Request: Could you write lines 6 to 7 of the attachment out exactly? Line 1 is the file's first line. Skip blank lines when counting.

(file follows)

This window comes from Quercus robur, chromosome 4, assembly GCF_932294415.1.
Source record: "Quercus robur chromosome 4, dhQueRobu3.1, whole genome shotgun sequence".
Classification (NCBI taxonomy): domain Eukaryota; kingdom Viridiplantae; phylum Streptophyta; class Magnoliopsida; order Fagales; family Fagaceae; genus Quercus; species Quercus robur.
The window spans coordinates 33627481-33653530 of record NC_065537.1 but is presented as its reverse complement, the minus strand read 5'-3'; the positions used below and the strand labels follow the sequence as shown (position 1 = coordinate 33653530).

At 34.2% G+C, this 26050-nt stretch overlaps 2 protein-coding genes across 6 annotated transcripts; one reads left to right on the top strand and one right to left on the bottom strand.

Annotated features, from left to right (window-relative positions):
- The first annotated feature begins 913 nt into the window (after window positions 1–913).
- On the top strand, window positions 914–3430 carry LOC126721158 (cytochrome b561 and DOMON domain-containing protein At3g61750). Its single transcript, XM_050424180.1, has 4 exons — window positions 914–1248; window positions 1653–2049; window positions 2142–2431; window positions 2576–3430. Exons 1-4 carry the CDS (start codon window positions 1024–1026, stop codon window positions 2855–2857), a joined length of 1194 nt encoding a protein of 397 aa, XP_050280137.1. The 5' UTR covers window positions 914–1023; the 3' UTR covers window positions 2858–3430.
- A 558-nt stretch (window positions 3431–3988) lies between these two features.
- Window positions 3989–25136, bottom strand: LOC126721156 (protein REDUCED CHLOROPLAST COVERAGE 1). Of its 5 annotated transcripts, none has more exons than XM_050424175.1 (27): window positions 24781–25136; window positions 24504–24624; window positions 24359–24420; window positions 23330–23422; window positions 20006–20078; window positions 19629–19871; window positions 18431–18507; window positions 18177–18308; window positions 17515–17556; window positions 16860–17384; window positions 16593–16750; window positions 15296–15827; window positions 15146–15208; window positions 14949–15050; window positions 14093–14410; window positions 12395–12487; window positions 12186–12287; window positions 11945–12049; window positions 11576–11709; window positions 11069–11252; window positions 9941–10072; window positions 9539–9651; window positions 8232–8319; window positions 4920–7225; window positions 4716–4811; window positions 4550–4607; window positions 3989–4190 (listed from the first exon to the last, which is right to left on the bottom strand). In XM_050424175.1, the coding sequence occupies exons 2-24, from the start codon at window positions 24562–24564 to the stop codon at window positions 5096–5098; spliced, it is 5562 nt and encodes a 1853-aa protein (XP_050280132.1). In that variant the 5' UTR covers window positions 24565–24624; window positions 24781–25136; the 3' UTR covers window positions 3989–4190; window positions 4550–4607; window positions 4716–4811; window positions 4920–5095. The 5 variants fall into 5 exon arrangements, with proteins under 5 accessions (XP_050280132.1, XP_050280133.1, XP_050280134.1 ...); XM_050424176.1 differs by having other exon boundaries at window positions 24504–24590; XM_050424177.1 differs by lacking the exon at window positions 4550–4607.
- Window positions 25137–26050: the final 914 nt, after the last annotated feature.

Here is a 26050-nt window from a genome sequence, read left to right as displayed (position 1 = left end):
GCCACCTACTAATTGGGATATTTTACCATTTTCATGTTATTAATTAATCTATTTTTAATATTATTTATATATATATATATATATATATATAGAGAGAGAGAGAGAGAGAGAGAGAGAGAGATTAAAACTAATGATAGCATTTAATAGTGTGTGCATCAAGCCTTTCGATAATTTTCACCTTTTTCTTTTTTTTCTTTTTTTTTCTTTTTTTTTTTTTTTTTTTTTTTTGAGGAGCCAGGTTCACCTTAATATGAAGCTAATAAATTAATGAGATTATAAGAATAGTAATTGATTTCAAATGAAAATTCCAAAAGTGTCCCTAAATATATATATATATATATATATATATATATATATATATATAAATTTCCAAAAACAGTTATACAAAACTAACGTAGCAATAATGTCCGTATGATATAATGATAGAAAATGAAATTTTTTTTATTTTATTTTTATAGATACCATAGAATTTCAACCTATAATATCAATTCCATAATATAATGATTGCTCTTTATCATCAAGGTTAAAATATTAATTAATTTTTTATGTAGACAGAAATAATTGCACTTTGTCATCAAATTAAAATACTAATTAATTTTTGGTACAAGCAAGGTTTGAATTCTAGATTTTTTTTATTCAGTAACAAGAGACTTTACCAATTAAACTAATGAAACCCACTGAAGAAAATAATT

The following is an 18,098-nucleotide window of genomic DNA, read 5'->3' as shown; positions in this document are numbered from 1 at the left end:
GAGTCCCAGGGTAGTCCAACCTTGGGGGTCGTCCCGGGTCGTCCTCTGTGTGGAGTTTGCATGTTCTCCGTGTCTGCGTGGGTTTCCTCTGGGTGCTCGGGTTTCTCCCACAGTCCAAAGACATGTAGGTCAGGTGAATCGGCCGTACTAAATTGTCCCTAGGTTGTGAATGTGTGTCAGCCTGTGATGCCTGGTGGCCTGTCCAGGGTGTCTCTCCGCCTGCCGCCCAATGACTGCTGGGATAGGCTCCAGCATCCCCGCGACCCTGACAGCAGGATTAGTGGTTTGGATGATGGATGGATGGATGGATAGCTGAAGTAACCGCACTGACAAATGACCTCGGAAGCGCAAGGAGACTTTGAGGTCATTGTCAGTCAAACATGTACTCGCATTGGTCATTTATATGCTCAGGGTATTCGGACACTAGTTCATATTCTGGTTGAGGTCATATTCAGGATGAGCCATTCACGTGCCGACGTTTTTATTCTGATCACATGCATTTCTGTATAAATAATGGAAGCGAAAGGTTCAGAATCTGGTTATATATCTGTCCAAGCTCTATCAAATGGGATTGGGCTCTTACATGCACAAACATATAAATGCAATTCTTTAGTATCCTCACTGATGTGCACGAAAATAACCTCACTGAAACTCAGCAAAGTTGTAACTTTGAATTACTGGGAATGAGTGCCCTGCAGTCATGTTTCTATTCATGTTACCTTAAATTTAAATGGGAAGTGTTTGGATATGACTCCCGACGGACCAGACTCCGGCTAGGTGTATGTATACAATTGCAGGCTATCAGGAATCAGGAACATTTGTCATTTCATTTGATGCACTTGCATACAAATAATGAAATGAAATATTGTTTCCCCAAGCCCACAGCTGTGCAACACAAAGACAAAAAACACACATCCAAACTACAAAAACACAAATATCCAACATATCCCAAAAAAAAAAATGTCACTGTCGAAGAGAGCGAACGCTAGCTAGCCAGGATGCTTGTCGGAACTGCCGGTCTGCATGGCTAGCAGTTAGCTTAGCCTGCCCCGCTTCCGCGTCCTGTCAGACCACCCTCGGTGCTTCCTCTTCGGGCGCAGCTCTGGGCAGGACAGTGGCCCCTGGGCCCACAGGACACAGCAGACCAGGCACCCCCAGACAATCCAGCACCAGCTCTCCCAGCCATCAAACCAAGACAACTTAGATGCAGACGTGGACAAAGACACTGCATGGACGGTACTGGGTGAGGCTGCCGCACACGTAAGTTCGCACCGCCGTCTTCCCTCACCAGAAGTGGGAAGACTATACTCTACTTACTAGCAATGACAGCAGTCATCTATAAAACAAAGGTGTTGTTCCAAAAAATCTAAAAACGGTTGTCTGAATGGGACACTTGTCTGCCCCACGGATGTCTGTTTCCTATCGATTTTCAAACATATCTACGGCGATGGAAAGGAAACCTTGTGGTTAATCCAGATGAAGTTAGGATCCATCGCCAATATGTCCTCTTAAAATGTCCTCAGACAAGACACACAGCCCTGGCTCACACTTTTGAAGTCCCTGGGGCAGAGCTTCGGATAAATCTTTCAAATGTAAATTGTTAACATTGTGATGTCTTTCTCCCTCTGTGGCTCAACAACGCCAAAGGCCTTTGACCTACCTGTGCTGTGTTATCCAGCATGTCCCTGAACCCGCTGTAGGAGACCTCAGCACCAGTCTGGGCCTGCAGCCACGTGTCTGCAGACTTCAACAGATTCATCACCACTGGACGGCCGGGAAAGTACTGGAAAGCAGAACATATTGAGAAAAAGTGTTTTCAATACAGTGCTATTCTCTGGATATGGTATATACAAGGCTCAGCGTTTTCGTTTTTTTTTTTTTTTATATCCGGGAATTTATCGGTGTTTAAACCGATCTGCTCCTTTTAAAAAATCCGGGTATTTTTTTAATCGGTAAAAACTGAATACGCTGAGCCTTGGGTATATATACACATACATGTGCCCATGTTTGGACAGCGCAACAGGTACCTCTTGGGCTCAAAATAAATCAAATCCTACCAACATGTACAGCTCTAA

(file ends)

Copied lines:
Annotated features, from left to right (window-relative positions):
- The first annotated feature begins 913 nt into the window (after window positions 1–913).